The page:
From inside the industry. If there’s someone else in the industry that has a professional connection with the agent, such as a film and TV agent they partner with to sell book subrights – industry speak for subsidiary rights for a work based on the original but in a different format – you’ve got the attention of the prospective agent. If the industry pro submits the material directly to the agent, you’re on fire.

Direct submissions carry a tremendous amount of weight. Remember what a big ask this is and the weight it carries. The person recommending you is putting their own reputation on the line.

Heating up your query takes time. Don’t wait until your book is done. Start yesterday.

Attend writing conferences, network with other writers, build relationships, and pay attention to the industry – who is selling what to whom.

As a young development exec, I poured over Publisher’s Weekly for years, looking for upcoming books that could be made into films and gaining invaluable information on who was selling what to whom. It would be five years before my own name appeared there for optioning book rights for a film, but I learned so much along the way.

Screenwriting Secrets: Nab the Killer Query Action Plan

Don’t wait until your novel is done. I’m sure Leo would agree, you should always be working on your advertising campaign!

It takes time to create a Killer Query. Beyond the time you spend writing and honing your letter, the key is the time you devote to laying the groundwork so you can get off to a running start when you’ve finished your manuscript. This means building relationships and attending writing conferences to meet not only agents but other writers. (Hope to see you at the Writer’s Digest Novel Writing Conference in Pasadena, CA, October 22-27, 2019!) Start taking steps now to be ready to successfully move your novel forward later.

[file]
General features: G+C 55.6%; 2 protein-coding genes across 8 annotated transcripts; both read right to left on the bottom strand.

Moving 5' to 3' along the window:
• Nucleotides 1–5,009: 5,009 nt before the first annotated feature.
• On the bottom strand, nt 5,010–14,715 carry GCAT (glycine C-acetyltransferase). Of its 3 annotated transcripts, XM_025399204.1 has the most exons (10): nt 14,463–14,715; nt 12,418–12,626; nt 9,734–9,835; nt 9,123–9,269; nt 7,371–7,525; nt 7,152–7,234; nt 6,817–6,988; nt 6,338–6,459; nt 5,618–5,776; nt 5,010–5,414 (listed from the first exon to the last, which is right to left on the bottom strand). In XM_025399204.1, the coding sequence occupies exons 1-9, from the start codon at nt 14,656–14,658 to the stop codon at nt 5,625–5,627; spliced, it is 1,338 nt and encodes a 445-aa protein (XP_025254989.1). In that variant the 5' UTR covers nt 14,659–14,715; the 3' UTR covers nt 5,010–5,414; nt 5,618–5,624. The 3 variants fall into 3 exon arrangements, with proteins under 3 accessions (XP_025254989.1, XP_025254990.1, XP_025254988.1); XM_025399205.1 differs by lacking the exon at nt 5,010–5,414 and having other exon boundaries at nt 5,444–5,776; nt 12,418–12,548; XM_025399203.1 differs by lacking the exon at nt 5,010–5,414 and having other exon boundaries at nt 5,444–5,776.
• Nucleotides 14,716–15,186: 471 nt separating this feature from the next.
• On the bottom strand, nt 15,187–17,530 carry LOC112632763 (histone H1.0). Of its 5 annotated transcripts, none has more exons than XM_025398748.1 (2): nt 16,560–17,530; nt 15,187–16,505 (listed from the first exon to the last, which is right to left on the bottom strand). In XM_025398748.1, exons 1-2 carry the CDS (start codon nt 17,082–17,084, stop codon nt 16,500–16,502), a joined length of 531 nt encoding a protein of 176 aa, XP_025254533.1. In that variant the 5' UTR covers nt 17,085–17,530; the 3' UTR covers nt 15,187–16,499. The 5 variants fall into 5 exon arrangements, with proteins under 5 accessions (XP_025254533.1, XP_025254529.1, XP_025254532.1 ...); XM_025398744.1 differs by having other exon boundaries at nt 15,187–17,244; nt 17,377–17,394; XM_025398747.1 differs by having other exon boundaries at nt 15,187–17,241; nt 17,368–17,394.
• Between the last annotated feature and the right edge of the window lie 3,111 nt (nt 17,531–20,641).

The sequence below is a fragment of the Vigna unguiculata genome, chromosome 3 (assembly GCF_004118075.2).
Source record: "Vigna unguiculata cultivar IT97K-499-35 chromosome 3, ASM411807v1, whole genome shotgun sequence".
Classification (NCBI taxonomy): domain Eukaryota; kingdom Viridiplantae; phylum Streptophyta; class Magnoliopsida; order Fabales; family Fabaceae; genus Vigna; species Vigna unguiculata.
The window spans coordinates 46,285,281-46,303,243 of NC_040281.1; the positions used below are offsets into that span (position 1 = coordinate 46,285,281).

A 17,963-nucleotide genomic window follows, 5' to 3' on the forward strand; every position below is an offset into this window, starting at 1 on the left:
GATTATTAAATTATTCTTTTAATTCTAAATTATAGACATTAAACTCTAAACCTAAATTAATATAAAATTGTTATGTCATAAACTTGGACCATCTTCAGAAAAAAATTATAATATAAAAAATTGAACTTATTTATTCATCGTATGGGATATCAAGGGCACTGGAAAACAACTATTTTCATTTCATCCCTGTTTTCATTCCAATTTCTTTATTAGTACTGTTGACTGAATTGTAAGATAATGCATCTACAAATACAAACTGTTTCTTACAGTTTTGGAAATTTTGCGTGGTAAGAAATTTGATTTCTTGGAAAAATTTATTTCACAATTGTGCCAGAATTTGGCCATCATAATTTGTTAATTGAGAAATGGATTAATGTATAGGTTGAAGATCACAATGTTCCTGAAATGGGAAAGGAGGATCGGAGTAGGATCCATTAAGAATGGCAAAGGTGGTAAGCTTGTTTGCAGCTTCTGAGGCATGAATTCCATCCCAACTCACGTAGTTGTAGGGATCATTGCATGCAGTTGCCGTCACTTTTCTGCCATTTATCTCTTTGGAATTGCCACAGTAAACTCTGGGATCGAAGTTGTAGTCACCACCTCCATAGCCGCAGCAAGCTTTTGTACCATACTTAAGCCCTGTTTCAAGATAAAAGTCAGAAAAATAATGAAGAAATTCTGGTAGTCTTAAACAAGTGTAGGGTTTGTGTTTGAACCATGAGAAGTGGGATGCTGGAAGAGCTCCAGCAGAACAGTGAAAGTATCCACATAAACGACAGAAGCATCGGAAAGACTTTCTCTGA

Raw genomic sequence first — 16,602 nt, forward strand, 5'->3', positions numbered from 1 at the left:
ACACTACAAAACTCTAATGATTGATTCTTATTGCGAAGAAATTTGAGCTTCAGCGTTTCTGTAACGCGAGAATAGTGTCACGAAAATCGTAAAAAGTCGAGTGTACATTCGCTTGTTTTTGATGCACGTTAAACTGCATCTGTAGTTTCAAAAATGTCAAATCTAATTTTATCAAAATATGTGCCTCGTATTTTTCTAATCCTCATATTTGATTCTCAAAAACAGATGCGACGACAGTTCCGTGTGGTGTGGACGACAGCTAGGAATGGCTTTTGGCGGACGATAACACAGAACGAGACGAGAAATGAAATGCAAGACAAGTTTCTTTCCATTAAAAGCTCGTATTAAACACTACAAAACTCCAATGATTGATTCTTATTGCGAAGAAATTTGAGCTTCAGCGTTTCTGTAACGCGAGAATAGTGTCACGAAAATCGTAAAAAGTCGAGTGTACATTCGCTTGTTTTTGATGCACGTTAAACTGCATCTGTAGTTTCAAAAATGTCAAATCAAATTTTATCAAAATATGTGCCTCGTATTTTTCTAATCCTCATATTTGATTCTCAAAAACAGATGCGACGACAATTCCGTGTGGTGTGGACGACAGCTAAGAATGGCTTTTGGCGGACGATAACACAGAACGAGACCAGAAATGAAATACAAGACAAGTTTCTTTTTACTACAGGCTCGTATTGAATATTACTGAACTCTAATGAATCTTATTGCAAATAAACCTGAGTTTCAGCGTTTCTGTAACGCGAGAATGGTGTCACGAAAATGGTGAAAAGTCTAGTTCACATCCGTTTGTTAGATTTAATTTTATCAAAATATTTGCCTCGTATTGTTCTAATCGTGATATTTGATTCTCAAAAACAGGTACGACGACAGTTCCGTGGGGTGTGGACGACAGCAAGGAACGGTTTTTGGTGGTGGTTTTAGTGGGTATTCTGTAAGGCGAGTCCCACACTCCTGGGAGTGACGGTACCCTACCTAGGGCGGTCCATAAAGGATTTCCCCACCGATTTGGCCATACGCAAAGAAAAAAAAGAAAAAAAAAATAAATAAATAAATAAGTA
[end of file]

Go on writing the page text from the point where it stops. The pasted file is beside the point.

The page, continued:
Share your biggest query challenge in the comments below for a chance to get a FREE Query Check Up Consultation! Find consult details here.

Next Month Part Four: Flip your process for great results. Build solid relationships. Deal with rejection. Turn a pass into a plus. Recognize an open door and take action.

new_agent_alert_barb_roose_books_such_literary_services_adult_christian_fiction_and_nonfiction

New Agent Alert: Barb Roose of Books & Such Literary Management

New literary agent alerts (with this spotlight featuring Barb Roose of Books & Such Literary Management) are golden opportunities for new writers because each one is a literary agent who is likely building his or her client list.

Grinnell_10:28

Evoking Emotion in Fiction: Seven Pragmatic Ways to Make Readers Give a Damn

Evoking emotion on the page begins with the man or woman at the keyboard. Dustin Grinnell serves up seven straightforward tactics for writing tear-jerking stories that make your readers empathize with your characters.

Poetry Prompt

Wednesday Poetry Prompts: 546

Every Wednesday, Robert Lee Brewer shares a prompt and an example poem to get things started on the Poetic Asides blog. This week, write a spooky poem.

Richard_Shadowlands

Learn Better World-Building Strategies Through World of Warcraft and the New Shadowlands Expansion

WD editor and fantasy writer Moriah Richard shares five unique ways in which writers can use World of Warcraft to better build their worlds—without playing the game.

Hall_10:27

Seven Tips for Intuitive Writing: The Heart-Hand Connection

Award-winning author Jill G. Hall shares her top tips for how to dive into your latest project head-first.

bearing_vs_baring_vs_barring_grammar_rules_robert_lee_brewer

Bearing vs. Baring vs. Barring (Grammar Rules)

Learn when to use bearing vs. baring vs. barring on with Grammar Rules from the Writer's Digest editors, including a few examples of correct usages.

15_things_a_writer_should_never_do_zachary_petit

15 Things a Writer Should Never Do

Former Writer's Digest managing editor Zachary Petit shares his list of 15 things a writer should never do, based on interviews with successful authors as well as his own occasional literary forays and flails.

Green_10:26

Evie Green: Imaginary Friends and Allowing Change

Author Evie Green explains why she was surprised to end writing a horror novel and how she learned to trust the editorial process.